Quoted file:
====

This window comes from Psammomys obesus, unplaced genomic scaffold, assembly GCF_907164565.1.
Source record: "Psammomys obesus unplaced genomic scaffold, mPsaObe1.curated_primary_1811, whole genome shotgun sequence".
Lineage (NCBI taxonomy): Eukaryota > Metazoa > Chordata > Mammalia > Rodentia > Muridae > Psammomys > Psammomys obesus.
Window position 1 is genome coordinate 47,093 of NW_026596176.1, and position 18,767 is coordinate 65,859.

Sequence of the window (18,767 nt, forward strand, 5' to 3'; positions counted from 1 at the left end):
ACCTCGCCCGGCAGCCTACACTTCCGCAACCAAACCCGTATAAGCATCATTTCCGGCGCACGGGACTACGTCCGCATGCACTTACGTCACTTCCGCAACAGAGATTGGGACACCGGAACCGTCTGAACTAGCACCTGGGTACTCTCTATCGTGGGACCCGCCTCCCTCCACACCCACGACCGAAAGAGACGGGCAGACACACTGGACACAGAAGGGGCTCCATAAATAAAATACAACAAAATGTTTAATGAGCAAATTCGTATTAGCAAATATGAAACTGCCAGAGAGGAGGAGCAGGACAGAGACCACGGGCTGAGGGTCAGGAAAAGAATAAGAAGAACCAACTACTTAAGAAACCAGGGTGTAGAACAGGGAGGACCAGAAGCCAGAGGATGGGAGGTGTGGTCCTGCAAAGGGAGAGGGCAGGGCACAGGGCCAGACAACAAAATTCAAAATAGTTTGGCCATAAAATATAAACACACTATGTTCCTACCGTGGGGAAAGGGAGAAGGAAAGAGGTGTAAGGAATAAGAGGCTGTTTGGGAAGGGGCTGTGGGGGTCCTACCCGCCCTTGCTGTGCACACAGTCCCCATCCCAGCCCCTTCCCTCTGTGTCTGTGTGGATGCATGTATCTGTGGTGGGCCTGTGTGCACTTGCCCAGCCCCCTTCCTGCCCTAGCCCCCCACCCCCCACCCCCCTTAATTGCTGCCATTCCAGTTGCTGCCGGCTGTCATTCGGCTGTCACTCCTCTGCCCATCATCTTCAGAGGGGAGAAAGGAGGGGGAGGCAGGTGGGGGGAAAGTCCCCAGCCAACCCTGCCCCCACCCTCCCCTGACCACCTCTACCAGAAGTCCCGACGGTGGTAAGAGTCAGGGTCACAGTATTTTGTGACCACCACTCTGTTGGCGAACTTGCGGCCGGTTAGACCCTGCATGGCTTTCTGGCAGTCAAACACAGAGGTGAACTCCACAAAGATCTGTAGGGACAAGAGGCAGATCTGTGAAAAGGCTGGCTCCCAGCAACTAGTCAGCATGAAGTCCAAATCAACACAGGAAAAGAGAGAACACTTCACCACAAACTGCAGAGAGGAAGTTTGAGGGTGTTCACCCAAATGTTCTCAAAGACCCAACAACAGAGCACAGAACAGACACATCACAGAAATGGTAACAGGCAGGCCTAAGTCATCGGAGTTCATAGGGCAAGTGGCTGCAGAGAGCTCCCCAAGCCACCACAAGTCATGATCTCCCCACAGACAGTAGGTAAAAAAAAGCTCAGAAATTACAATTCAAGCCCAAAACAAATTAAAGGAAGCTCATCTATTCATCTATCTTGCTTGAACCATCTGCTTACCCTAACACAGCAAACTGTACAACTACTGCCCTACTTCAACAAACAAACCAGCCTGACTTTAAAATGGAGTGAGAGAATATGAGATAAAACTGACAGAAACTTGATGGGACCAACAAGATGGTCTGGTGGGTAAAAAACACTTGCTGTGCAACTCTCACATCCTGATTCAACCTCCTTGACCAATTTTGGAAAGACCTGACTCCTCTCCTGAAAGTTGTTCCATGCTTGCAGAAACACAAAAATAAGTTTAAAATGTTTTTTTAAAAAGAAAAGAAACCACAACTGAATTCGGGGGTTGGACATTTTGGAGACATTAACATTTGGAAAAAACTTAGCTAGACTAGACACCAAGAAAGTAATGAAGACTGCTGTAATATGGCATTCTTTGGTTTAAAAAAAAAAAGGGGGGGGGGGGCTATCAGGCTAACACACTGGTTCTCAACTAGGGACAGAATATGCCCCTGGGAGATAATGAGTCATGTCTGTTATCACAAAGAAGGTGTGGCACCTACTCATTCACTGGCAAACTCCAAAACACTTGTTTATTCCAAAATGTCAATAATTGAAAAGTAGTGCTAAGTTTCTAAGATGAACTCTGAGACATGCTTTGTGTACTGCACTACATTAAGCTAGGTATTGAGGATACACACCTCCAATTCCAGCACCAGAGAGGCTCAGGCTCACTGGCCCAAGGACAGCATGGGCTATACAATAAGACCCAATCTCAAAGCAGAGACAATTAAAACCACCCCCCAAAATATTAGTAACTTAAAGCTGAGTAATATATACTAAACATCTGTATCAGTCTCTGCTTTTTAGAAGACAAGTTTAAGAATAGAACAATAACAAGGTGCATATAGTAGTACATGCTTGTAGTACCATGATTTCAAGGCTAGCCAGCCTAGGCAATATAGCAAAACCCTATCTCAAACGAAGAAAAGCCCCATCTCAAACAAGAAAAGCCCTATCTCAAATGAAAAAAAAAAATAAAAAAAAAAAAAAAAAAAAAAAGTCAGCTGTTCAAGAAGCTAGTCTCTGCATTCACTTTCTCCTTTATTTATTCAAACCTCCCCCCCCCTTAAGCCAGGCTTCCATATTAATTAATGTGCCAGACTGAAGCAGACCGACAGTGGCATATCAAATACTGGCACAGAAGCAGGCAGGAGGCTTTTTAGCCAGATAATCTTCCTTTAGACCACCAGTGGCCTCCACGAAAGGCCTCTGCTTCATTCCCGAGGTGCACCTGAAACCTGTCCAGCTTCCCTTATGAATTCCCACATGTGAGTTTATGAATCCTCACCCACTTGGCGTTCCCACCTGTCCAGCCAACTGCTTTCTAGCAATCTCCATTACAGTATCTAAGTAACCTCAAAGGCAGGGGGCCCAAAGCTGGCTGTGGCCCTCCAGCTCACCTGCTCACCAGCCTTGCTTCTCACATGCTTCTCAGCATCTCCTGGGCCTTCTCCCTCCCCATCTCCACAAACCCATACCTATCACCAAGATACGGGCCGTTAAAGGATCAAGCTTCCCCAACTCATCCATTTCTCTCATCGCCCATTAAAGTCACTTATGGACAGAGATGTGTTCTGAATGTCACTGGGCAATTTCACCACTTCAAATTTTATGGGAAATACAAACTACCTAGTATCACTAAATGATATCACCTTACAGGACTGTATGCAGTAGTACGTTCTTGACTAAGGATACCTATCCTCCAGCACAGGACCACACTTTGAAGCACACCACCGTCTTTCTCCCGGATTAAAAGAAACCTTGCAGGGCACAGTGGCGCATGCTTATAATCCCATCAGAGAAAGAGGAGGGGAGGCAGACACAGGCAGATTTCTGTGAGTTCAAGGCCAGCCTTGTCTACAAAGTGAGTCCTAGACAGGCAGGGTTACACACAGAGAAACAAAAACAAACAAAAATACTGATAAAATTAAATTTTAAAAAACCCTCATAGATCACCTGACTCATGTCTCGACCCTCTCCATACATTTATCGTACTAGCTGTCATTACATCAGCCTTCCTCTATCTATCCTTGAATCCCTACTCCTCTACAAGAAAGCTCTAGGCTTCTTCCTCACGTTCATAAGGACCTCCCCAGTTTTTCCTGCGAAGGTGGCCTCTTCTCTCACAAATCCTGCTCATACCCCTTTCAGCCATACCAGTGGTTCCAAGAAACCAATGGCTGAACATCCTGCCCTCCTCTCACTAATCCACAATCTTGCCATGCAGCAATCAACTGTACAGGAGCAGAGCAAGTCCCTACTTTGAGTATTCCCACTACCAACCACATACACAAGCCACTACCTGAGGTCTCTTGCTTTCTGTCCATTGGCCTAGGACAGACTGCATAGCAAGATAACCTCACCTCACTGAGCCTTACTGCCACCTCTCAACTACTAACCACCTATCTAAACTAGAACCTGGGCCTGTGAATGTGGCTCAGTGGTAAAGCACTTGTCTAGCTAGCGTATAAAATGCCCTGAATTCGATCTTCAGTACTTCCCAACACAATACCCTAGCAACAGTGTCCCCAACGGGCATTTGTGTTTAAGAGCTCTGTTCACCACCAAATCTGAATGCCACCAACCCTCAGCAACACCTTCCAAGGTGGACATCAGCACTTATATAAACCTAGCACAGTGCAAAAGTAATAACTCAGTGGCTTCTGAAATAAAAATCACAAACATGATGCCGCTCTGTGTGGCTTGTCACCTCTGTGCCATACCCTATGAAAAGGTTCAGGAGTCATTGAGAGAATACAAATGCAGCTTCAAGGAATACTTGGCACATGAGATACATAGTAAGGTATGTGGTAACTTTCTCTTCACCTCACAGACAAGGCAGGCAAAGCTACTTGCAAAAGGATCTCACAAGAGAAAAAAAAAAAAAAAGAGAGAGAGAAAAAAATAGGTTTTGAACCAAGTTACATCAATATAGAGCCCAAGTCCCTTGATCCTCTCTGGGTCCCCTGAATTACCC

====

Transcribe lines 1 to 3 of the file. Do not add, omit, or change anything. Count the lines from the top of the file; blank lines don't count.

This window comes from Psammomys obesus, unplaced genomic scaffold, assembly GCF_907164565.1.
Source record: "Psammomys obesus unplaced genomic scaffold, mPsaObe1.curated_primary_1811, whole genome shotgun sequence".
Lineage (NCBI taxonomy): Eukaryota > Metazoa > Chordata > Mammalia > Rodentia > Muridae > Psammomys > Psammomys obesus.